ASF Germany: 1st white zone ready for wild boar depop

01-12-2020 | | |
One of the 120 wild boar traps in the white zone. - Photo: MSGIV
One of the 120 wild boar traps in the white zone. - Photo: MSGIV

Germany is moving into a next phase to eradicate African Swine Fever from its wild boar population. Wild boar hunting is about to be resumed in the 1st “white zone” in Eastern Germany.

A white zone is a specific, double fenced zone around the 1st core area, where African Swine Fever virus has been detected in the local wild boar population since September. The 1st core zone is partly located inside the Oder-Spree and Spree-Neisse districts, both in Brandenburg state in Eastern Germany. Once the area has been completely isolated, the area can be depopulated from wild boar to avoid further transmission of virus. This is in line with procedures followed in the European Union – the Czech Republic and Belgium followed similar approaches to eradicate the virus.

Apart from this core zone, ASF has been found in 3 other areas as well. Construction of white zones around these areas is likely to follow, yet not completed. Apart from Brandenburg state, the virus has also been found in Saxony state, which is the state south of Brandenburg, also bordering Poland.

Wild boar depopulation

Earlier this week, 2 Brandenburg state secretaries state went on-site to learn about traps used in the wild boar depopulation. During their visit to the white zone near Neuzelle, Anna Heyer-Stuffer, Brandenburg state secretary for consumer protection and Silvia Bender, state secretary for agriculture, admired the nearly completed construction works: around 125 km of fence and more than 120 live traps.

With support of the military and many helpers on site, the white zone with around 250 km2 around the 1st core area was searched several times searching for dead wild boar.

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Next step in combating the animal disease

In a press release, Heyer-Stuffer said, “The preparations were thorough, now we can take the next important step in combating the animal disease. The aim of our measures is the swift removal, as complete as possible, of the wild boar in the white zone, so that the chains of infection can be effectively broken and the ASF does not spread further west.”

Her colleague Bender said, “After the 1st confirmed ASF case, no hunting was allowed in order not to frighten the animals. Now the fence has been closed, the epidemic control will be resumed by hunting measures. It is important to remove the wild boar quickly and over a wide area. Fixed and mobile live traps are mainly used for this, in which the animals are caught and targeted. I am grateful to the hunters for their support.”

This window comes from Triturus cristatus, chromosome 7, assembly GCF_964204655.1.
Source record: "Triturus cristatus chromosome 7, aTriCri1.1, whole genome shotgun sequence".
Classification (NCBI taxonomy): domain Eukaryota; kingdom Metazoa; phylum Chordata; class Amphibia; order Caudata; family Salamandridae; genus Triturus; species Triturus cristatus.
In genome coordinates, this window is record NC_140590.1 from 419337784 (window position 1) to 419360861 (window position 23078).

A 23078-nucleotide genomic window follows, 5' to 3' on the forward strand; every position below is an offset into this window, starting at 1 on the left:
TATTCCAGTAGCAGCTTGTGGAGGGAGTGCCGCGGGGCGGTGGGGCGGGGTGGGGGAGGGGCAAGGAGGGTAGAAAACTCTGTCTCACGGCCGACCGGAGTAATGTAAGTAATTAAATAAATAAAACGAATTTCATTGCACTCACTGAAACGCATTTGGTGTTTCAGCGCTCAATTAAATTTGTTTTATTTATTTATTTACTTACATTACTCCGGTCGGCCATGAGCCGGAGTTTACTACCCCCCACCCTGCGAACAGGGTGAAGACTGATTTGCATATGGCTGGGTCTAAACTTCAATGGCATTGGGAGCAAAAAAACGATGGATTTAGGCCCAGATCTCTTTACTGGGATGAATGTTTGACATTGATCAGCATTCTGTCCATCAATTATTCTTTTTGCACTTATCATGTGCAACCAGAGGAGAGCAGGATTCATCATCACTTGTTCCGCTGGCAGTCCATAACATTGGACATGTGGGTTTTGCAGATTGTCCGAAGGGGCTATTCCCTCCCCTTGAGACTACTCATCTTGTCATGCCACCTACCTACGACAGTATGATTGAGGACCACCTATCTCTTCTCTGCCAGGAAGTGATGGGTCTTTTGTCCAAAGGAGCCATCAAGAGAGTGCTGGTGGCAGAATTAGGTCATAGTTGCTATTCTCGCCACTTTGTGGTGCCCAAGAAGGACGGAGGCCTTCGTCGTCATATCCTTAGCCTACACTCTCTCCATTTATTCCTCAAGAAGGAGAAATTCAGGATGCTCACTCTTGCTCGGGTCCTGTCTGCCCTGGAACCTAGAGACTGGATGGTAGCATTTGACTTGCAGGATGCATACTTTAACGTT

The fence enclosing the 1st white zone is almost ready. - Photo: MSGIV

The fence enclosing the 1st white zone is almost ready. – Photo: MSGIV

Within the defined restriction zones (core area, white zone, endangered area, buffer zone), the complete removal of wild boar in the white zone has top priority. In addition to trapping, individual and movement hunts are possible by order of the authorities. The state pays € 30 (below 30kg liveweight) and € 50 (over 30 kg liveweight) for the collection and delivery to a delivery point. Other game species may not be hunted for the time being.

Within the core area, trapping and individual hunting are also possible again. There are no hunting restrictions in the restriction zones outside the white zone.

Outbreak update of ASF in wild boar in Germany

The 1st ASF outbreak in wild boar was recorded in Brandenburg state in September. The official count on December 1 was 193 cases, of which 182 were found in Brandenburg state and 11 in Saxony state. 

Consequences of ASF on German pigmeat exports

The consequences of the ASF outbreaks in wild boar in Germany are now dearly felt in the economic situation in Germany. The pigmeat shipments in September already showed a downward trend, wrote Top Agrar. Instead of roughly 60,000 tonnes that would normally go to China, now around 20,000 tonnes made it there.

In the remainder of the year, no further exports to China are being expected, leading to a total of almost 500,000 tonnes to China by the end of 2020, which will be 20% lower than in 2019.

A knock-on effect is likely to be felt in total export figures. Even though alternative markets can be found inside Europe for many pig parts, but the European market was already rather oversupplied and the marketing was sluggish. In addition, there are parts of the pig which are hardly in demand in Europe. Top Agrar mentions that all in all, the exports will decline by about 8%.

Editor of Pig Progress / Topic: Pigs around the world